This blog is better for me than Facebook. There is great joy for me to have an itch of an idea work its way to the surface of my brain and then sit down to assemble the jumbled thoughts into something consumable for an audience beyond myself.

Thank you to whomever reads this. Thank you for taking the time to skim or fully consume.

Saturday, December 7, 2013

Always Be Closing

It's been a while since I've seen the movie Glengarry Glen Ross, but I do remember one important piece of advice - Always Be Closing.

Our family is going to The Nutcracker this month and mom and dad are excited to share this holiday favorite with our kids. The Pacific Northwest Ballet's production is particularly exciting because the sets are done by Maurice Sendak. I haven't been in years, not since having kids, and I am giddy with excitement to see this Christmas tale again.

Not so much excitement for our boy Turbo. Emphasis on boy.

When we told Turbo we were going to The Nutcracker ballet, I think all he heard was blah-blah-blah ballet, because his only comment was, "Yuck. I don't like girl stuff." And he wrinkled his nose and sneered a little and looked at us like we were nuts.

Then Turbo got invited to a birthday party, which happened to be at the same time as The Nutcracker. When we told Turbo that he couldn't go to his pal's party because we were going to be at the ballet, he reminded us again about his strong dislike for this girl stuff. And he through in some frantic eyebrow maneuvers for good measure.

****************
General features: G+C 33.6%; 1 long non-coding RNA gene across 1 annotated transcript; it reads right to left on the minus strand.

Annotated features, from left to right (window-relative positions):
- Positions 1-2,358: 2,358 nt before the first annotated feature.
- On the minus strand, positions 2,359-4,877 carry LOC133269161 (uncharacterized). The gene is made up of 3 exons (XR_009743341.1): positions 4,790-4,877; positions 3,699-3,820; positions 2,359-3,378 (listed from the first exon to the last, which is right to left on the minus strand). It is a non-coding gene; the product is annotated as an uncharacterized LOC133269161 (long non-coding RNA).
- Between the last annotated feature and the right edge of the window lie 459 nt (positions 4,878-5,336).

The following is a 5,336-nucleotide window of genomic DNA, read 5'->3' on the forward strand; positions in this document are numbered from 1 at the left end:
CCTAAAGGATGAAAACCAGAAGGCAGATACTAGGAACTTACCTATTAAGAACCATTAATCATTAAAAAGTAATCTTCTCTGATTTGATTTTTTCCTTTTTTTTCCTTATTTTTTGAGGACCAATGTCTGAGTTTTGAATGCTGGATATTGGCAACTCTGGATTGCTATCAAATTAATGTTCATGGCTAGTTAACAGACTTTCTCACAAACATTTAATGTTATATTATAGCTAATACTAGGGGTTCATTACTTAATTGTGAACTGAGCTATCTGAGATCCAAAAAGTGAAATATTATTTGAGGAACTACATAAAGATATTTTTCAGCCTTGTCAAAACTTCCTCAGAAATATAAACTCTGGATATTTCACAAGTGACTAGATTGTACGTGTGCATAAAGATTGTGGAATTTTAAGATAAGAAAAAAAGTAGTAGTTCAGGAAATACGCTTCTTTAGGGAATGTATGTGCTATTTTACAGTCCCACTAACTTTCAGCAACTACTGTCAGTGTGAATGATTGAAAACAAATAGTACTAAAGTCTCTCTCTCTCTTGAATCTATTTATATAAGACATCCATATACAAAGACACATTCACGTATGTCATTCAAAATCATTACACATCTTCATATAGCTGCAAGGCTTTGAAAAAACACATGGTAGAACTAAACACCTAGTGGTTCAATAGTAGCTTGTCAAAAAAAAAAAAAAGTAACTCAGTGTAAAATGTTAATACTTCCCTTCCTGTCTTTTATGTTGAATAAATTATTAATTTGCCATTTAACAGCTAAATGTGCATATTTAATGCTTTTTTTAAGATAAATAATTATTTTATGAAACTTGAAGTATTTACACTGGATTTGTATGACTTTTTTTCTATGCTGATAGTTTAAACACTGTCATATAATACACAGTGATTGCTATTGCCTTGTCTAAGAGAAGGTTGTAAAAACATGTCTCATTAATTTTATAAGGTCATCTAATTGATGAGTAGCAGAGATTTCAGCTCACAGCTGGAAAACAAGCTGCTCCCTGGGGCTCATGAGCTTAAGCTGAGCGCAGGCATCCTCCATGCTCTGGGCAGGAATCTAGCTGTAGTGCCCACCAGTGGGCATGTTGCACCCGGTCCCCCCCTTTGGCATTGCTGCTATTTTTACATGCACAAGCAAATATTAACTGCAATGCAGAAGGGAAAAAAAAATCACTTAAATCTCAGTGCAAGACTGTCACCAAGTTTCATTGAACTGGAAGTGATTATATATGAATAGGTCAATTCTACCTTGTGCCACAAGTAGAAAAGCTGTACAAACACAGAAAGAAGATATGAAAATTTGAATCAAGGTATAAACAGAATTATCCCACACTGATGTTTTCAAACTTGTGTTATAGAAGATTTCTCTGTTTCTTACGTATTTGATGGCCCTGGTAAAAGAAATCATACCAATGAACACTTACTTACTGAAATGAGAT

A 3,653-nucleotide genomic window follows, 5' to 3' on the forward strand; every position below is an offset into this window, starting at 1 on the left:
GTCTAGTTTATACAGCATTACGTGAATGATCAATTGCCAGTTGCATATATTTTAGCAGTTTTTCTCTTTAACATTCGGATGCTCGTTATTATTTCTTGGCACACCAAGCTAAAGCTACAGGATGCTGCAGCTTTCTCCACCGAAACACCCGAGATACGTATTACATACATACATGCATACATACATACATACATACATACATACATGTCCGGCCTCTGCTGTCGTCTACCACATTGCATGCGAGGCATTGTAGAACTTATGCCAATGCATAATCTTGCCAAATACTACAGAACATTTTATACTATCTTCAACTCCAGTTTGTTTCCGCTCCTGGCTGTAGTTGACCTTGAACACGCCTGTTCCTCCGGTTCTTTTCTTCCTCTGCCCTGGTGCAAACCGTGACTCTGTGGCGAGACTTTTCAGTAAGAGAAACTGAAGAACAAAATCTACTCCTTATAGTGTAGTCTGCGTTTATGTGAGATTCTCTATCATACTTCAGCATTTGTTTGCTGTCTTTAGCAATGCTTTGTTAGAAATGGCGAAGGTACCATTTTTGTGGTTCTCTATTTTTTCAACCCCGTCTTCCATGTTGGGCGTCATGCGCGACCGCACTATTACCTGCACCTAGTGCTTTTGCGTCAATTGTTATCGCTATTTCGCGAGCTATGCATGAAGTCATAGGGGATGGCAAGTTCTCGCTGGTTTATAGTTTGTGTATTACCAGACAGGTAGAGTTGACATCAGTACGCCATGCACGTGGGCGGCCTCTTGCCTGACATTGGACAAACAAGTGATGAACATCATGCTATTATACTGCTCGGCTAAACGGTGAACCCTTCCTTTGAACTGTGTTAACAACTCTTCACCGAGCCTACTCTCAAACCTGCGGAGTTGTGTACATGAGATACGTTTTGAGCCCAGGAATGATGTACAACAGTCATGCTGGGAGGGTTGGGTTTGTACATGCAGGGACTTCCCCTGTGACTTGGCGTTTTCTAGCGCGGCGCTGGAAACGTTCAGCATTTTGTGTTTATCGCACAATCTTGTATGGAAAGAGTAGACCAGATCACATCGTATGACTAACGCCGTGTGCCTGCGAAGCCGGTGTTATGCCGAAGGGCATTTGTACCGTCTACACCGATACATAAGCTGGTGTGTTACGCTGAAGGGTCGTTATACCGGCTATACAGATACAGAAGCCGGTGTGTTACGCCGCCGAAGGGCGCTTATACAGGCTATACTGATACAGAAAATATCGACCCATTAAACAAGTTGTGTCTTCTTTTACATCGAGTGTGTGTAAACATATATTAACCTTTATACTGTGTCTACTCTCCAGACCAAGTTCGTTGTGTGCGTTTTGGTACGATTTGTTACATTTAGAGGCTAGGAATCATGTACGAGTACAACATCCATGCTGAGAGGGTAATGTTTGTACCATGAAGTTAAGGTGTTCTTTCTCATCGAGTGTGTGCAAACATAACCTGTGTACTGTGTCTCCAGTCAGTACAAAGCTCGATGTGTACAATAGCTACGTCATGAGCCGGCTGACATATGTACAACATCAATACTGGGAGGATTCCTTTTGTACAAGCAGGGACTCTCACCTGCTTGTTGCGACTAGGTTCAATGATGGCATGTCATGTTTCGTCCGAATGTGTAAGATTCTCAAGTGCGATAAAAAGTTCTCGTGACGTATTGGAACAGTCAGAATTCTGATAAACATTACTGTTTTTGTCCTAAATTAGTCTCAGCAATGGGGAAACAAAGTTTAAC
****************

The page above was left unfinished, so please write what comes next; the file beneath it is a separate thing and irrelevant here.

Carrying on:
Last night I took a different approach. I put on my sales and marketing hat and went to work.

Me: "Turbo, we're getting our Christmas tree on Sunday."

Turbo: "Yeah!"

Me: "And then we're going to The Nutcracker in Seattle."

Turbo: "Mom, I already told you. I don't like that girl stuff."

Me: "You might be surprised. Did you know there are bad guys with swords? There is a Rat King who fights some soldiers and maybe some of them even die."

Intrigued eyebrows shot up.

Then Turbo and I watched a YouTube clip of the Rat King fighting with his swords. And Turbo saw what a ballet really was - he pretty much had the wrong idea, whatever that was. I boiled it down to this, "It's people dancing to music with no words and they tell a story. Some of the stories are for girls and some of the stories are something everybody could like."

Sold. Always Be Closing. ABC.

Here is how mom and dad are selling The Nutcracker to our very different children:
Selling ballet to a 5 year old boy

Selling ballet to a girl

Lipsie Returns

She's baaaack!

Last year we started doing the Elf on the Shelf thing with great success for our then 4 year old. This year both kids, now 3 and 5, are totally into the whole experience. Shrieks of delight pepper our quiet morning home each morning as Lipsie's new location is discovered.